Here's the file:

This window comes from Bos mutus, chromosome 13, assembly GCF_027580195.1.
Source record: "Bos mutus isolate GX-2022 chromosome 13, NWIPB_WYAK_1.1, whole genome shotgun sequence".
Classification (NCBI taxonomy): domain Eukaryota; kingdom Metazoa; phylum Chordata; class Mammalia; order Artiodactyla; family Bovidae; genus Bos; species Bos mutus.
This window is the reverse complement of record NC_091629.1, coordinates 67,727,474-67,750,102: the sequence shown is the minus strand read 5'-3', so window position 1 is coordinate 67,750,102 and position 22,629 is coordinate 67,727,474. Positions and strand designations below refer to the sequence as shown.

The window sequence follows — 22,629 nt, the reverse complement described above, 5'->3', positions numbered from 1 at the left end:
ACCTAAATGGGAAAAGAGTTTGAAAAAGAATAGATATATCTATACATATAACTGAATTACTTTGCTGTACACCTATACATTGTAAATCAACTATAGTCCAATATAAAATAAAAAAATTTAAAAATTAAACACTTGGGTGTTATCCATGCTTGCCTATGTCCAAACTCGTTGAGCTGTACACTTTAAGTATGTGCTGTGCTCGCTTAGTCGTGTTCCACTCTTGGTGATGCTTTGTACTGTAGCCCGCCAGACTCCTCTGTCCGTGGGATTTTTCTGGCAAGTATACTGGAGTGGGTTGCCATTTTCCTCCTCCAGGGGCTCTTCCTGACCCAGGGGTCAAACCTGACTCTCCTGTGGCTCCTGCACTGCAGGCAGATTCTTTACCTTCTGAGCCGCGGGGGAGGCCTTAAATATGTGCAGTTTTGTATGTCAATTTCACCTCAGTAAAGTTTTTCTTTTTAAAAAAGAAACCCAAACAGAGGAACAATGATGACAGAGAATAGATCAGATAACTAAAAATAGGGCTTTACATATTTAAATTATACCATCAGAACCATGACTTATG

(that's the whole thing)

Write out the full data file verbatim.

This window comes from Bos mutus, chromosome 13, assembly GCF_027580195.1.
Source record: "Bos mutus isolate GX-2022 chromosome 13, NWIPB_WYAK_1.1, whole genome shotgun sequence".
Classification (NCBI taxonomy): domain Eukaryota; kingdom Metazoa; phylum Chordata; class Mammalia; order Artiodactyla; family Bovidae; genus Bos; species Bos mutus.
This window is the reverse complement of record NC_091629.1, coordinates 67,727,474-67,750,102: the sequence shown is the minus strand read 5'-3', so window position 1 is coordinate 67,750,102 and position 22,629 is coordinate 67,727,474. Positions and strand designations below refer to the sequence as shown.

The window sequence follows — 22,629 nt, the reverse complement described above, 5'->3', positions numbered from 1 at the left end:
ACCTAAATGGGAAAAGAGTTTGAAAAAGAATAGATATATCTATACATATAACTGAATTACTTTGCTGTACACCTATACATTGTAAATCAACTATAGTCCAATATAAAATAAAAAAATTTAAAAATTAAACACTTGGGTGTTATCCATGCTTGCCTATGTCCAAACTCGTTGAGCTGTACACTTTAAGTATGTGCTGTGCTCGCTTAGTCGTGTTCCACTCTTGGTGATGCTTTGTACTGTAGCCCGCCAGACTCCTCTGTCCGTGGGATTTTTCTGGCAAGTATACTGGAGTGGGTTGCCATTTTCCTCCTCCAGGGGCTCTTCCTGACCCAGGGGTCAAACCTGACTCTCCTGTGGCTCCTGCACTGCAGGCAGATTCTTTACCTTCTGAGCCGCGGGGGAGGCCTTAAATATGTGCAGTTTTGTATGTCAATTTCACCTCAGTAAAGTTTTTCTTTTTAAAAAAGAAACCCAAACAGAGGAACAATGATGACAGAGAATAGATCAGATAACTAAAAATAGGGCTTTACATATTTAAATTATACCATCAGAACCATGACTTATG